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Outrage as Somali journalist stabbed to death

Will Ross

Africa editor, BBC World Service

Said Yusuf Ali
Radio Dalsan/Twitter
Said Yusuf Ali had just reported on the murder of a schoolteacher

Media organisations in Somalia have strongly condemned the murder of a television journalist on Monday evening.

Said Yusuf Ali was stabbed several times outside a shop in the capital, Mogadishu.

The father of two whose wife is expecting their third child had just covered a story on the murder of a schoolteacher.

The killing comes against a backdrop of rising threats by the Somali government, a statement the Federation of Somali Journalists says.

Over the last year four journalists have been killed, close to 50 have been physically tortured or harassed and dozens have been arbitrarily arrested, it says.

On Sunday, which was World Press Freedom day, Somali media bodies sent a protest letter to President Mohamed Abdullahi Mohamed, who is also known as "Farmajo", which documented a list of recent violations against journalists.

Somalia's press freedom boosts the media industry

Somalia's President has declared that a 1964 law used to restrict media will be reformed
Journalists in Somalia have welcomed a declaration by President Mohamed Abdullahi Mohamed Farmaajo, that an outdated law, from 1964, will be reformed to protect journalists and freedom of expression. 

It has been used to prosecute news reporters and media companies, to stifle investigation into corruption.

The legal change will give a boost to the media industry, in one of the world's most dangerous countries for reporters. As Omar Faruk Osman, the Secretary General of the National Union of Somali Journalists, in Mogadishu, tells the BBC's Russell Padmore.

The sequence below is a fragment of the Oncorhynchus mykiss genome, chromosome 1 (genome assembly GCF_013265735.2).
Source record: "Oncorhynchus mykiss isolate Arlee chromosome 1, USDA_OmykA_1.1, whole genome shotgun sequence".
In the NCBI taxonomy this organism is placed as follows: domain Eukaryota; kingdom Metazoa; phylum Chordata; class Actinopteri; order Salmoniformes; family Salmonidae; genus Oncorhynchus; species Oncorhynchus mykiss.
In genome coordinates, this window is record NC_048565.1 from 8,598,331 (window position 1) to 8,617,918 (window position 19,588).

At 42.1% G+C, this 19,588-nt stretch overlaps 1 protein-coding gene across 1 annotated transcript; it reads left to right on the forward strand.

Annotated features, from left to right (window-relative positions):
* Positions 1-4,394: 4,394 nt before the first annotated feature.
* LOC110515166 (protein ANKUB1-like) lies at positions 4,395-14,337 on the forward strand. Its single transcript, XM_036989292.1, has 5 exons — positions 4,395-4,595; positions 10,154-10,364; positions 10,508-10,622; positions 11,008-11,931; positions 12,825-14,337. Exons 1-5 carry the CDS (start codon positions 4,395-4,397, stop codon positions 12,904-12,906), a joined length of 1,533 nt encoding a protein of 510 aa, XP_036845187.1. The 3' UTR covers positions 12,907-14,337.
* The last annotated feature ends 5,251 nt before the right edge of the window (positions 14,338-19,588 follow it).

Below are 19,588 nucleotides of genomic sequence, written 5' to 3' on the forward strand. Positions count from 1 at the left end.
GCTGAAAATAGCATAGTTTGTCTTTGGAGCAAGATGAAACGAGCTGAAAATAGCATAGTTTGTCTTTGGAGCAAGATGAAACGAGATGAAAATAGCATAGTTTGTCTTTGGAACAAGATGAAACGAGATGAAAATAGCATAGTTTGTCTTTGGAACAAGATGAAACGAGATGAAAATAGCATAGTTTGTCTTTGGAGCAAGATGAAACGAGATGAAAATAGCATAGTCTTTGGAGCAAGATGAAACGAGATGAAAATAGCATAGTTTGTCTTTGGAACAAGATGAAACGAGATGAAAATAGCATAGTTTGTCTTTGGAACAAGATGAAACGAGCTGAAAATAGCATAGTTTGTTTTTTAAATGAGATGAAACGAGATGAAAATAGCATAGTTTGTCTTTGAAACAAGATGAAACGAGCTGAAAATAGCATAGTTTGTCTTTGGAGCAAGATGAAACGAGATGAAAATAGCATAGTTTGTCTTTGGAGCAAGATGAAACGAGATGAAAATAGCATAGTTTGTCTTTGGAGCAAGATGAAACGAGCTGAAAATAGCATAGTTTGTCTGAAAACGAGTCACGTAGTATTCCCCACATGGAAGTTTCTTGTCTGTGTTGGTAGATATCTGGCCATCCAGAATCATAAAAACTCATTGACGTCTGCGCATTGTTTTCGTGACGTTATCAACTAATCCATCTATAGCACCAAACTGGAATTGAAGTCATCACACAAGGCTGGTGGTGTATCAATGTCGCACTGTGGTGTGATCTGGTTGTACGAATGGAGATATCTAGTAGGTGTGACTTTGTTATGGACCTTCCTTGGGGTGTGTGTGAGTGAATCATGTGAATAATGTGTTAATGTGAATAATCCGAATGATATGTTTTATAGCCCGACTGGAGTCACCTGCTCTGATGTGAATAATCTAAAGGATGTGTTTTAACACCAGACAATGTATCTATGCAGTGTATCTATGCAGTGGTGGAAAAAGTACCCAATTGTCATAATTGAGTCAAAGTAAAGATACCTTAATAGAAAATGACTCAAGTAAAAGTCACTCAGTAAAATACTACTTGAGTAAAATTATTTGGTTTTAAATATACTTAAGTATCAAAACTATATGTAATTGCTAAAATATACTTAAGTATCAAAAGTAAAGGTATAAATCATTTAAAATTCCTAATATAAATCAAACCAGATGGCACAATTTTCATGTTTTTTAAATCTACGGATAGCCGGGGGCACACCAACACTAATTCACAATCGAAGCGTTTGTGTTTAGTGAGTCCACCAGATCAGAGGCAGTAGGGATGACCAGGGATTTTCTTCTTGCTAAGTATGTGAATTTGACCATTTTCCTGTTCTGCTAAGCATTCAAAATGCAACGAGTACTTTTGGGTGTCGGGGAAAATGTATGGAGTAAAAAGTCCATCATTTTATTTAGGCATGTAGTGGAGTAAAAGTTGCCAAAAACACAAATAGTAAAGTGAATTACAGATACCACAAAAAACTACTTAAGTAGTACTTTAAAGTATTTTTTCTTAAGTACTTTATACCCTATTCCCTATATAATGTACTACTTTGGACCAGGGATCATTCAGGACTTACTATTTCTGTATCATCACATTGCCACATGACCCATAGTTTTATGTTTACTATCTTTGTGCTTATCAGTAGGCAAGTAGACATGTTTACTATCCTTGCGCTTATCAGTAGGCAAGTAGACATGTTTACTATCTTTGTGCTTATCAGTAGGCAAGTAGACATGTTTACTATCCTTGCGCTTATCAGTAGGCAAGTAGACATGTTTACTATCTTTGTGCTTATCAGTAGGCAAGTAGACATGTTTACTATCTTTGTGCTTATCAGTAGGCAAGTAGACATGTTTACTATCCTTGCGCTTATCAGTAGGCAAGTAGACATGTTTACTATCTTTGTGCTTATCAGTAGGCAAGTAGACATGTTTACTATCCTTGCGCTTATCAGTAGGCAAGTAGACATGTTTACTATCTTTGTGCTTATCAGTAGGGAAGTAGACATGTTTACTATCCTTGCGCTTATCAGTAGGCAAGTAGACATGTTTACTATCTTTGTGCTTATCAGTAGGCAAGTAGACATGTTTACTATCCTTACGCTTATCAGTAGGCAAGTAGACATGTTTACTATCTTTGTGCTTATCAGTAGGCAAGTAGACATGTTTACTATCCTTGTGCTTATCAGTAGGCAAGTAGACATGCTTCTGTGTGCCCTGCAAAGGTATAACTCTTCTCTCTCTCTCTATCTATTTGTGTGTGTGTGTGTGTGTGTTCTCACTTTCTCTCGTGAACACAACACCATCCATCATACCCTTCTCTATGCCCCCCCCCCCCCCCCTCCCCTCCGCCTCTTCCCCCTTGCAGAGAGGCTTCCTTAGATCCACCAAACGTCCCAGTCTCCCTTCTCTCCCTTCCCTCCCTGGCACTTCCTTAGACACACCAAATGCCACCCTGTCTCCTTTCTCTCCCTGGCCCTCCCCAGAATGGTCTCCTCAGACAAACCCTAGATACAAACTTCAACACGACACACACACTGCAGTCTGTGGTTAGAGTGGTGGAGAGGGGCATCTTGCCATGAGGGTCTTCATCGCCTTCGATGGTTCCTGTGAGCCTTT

(Picture: Journalists in Somalia protesting against media repression. Credit:AFP/Getty Images).

Somali government told to stop harassing journalists

Will Ross

Africa editor, BBC World Service

Person writing in a book
Getty Images
Somalia comes in near the bottom of a press freedom list

The National Union of Somali Journalists has called on the government to stop harassing and intimidating journalists.

In a statement to mark World Press Freedom Day the union says journalists in Somalia are working in a climate of extreme fear, with brutal physical assaults and malicious arrests.

It says in recent weeks journalists have been on trial on trumped up charges in order to silence those seen as critical of the authorities.

One radio host was shot dead in February and three journalists were killed last year.

The rights group Reporters Without Borders ranks Somalia near the bottom of the global press freedom index - at 164th place out of 180 countries.